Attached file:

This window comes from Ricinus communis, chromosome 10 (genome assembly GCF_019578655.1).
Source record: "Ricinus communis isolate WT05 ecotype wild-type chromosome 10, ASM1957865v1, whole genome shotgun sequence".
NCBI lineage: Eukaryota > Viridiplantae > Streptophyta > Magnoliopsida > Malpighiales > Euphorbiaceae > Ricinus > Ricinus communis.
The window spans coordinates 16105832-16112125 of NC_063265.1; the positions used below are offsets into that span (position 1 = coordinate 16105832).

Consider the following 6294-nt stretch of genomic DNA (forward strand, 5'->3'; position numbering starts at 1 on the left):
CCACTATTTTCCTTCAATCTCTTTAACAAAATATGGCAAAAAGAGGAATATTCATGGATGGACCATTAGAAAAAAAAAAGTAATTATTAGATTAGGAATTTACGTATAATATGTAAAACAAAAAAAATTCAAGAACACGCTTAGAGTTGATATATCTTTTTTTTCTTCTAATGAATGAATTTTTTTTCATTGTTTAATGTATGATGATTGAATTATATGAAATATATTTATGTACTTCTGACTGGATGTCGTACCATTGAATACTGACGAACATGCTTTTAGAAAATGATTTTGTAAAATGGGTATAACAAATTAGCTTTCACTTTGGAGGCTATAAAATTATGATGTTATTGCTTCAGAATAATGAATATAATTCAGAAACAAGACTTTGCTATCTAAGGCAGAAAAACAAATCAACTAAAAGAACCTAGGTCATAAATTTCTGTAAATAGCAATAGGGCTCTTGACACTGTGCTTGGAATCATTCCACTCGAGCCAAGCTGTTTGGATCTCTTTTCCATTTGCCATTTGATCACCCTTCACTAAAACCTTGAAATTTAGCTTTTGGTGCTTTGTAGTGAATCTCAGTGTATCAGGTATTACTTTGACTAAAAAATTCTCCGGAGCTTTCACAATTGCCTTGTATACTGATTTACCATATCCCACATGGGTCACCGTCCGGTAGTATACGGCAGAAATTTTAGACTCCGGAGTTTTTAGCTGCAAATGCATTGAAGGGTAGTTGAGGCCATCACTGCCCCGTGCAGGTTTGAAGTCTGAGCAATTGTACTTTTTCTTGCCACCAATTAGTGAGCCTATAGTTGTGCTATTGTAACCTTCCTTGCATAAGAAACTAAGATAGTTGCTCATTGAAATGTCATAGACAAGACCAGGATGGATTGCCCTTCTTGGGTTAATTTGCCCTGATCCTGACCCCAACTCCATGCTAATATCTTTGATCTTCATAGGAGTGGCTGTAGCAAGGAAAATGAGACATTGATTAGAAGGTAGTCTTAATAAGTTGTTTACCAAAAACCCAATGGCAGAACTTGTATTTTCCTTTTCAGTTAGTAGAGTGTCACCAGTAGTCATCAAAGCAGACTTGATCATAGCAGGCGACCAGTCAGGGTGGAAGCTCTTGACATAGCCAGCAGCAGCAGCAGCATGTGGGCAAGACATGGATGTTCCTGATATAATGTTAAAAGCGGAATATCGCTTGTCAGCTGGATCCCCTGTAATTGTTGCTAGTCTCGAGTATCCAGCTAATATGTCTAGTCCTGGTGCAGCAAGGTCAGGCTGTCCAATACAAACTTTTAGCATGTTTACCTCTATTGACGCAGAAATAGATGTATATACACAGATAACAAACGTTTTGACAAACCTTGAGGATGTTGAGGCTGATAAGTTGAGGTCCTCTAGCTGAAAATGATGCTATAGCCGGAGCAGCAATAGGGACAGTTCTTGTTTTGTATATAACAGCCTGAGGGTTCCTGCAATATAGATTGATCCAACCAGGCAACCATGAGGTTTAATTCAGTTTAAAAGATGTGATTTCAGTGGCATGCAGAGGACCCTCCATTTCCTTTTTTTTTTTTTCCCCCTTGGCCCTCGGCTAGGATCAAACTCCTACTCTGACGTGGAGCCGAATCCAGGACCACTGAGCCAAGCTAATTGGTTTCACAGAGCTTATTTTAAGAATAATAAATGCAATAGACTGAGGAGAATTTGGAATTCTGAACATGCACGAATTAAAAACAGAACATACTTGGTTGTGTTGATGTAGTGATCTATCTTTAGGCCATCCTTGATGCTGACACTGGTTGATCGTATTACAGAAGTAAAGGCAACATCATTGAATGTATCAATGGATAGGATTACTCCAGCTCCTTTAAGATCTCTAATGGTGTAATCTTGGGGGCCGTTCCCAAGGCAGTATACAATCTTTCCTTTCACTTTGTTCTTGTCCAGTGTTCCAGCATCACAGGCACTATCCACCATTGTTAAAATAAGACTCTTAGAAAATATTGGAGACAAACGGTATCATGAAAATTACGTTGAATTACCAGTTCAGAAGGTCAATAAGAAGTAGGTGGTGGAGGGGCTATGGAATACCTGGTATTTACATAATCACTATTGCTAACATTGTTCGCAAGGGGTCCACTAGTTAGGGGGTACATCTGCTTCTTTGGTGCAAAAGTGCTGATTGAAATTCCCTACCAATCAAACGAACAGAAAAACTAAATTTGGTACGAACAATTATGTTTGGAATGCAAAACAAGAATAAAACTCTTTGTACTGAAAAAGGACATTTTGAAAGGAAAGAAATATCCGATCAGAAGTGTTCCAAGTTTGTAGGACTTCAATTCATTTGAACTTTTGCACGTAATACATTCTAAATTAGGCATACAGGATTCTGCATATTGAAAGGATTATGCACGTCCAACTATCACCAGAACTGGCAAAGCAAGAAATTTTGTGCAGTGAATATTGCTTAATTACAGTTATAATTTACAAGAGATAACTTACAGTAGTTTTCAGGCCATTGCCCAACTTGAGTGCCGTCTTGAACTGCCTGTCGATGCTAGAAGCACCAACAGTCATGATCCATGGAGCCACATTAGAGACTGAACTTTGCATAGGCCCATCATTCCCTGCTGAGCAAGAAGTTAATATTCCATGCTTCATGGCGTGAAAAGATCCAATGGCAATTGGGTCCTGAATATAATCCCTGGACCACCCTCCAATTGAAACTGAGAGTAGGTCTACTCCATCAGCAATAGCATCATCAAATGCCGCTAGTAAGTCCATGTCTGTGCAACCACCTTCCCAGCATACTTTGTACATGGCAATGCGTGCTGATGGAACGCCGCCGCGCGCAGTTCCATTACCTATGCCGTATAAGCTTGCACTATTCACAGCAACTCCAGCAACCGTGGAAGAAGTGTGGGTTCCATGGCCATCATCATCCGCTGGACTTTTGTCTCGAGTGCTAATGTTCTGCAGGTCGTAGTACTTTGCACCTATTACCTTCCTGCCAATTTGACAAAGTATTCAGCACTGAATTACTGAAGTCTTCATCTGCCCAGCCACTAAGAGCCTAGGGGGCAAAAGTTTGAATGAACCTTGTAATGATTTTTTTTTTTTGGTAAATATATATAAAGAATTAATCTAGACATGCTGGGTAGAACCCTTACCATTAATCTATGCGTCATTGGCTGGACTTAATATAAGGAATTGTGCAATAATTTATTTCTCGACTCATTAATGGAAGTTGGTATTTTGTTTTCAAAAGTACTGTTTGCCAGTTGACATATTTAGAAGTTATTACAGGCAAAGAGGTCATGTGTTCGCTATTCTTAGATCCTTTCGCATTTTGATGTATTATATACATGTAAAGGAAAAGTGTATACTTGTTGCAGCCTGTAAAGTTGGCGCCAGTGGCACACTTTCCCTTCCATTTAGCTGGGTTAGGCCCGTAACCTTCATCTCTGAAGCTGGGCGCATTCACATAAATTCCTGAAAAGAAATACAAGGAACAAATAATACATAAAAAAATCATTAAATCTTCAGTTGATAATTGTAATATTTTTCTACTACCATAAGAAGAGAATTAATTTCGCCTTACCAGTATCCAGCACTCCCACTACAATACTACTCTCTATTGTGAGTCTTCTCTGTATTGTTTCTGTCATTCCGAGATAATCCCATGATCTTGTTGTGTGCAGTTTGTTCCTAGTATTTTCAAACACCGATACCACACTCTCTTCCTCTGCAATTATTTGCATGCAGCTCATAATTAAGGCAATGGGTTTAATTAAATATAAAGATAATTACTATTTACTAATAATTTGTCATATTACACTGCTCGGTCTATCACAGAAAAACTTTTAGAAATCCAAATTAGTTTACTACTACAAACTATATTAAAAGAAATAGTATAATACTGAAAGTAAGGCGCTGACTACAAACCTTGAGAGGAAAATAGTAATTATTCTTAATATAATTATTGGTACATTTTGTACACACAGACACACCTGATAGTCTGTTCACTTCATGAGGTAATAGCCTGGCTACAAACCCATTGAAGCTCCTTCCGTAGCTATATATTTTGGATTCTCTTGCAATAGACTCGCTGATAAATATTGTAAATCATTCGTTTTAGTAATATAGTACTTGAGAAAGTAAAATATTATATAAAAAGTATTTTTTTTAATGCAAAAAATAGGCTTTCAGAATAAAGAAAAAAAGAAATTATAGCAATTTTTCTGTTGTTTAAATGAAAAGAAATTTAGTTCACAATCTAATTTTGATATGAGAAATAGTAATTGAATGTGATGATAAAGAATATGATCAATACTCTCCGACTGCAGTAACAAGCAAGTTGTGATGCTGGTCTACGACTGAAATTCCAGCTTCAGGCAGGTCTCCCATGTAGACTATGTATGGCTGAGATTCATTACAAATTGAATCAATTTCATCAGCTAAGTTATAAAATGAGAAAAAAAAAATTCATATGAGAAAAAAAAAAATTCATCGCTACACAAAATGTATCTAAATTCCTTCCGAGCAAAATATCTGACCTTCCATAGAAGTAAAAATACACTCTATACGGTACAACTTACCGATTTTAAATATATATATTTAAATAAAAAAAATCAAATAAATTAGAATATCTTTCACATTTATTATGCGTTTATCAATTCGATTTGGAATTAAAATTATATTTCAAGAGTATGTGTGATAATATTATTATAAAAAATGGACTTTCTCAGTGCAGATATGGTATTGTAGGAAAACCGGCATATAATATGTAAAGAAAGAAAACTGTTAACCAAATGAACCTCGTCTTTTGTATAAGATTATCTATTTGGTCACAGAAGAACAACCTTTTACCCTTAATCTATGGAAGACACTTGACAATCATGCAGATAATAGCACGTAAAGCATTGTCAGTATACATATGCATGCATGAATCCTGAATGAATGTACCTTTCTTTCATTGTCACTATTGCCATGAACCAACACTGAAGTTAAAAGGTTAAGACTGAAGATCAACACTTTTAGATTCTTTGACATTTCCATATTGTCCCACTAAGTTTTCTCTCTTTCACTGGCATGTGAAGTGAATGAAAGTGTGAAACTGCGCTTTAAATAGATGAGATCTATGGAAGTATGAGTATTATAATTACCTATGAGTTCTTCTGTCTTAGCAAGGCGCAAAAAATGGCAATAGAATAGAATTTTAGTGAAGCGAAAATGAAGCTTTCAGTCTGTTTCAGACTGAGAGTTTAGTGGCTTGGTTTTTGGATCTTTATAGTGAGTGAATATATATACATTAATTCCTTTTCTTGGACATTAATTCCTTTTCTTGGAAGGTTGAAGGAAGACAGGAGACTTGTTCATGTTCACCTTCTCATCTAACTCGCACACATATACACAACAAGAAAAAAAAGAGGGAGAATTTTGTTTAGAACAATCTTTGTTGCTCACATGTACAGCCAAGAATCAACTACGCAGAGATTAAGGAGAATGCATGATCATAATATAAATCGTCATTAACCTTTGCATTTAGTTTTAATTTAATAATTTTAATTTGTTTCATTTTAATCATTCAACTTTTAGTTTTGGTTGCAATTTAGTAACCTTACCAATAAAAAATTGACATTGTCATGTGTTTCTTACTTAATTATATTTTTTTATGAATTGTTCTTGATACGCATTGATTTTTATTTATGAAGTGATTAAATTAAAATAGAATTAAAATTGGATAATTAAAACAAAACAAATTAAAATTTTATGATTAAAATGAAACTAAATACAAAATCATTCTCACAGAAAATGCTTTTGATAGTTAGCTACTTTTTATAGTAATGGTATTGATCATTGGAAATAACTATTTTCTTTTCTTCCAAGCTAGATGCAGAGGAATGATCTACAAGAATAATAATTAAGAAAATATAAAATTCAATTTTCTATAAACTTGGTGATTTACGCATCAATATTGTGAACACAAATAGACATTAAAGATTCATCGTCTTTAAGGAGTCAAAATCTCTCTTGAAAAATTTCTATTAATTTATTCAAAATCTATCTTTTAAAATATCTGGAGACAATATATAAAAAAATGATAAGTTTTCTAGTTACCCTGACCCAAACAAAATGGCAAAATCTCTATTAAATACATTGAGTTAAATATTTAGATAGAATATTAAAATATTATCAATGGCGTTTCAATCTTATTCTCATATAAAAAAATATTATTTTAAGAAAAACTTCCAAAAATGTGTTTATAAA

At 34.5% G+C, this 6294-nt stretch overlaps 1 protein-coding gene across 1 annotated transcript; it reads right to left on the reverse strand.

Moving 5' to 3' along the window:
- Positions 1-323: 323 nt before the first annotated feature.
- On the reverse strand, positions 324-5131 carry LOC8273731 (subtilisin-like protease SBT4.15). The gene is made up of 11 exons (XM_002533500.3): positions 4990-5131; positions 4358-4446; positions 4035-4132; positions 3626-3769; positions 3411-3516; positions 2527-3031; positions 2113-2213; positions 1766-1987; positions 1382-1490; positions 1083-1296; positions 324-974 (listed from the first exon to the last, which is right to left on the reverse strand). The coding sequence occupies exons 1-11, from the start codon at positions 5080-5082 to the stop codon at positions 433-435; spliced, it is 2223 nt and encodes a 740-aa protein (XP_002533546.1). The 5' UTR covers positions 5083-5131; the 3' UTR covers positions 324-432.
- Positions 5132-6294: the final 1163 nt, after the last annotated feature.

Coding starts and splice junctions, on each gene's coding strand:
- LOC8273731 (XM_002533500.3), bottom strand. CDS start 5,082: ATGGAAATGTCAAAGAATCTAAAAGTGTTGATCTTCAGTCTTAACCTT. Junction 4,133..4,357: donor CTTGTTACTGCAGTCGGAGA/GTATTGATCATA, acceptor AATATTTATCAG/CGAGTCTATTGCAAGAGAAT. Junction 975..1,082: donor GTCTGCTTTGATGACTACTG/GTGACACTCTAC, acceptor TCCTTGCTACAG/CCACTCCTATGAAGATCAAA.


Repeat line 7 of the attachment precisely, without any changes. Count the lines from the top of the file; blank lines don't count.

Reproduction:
At 34.5% G+C, this 6294-nt stretch overlaps 1 protein-coding gene across 1 annotated transcript; it reads right to left on the reverse strand.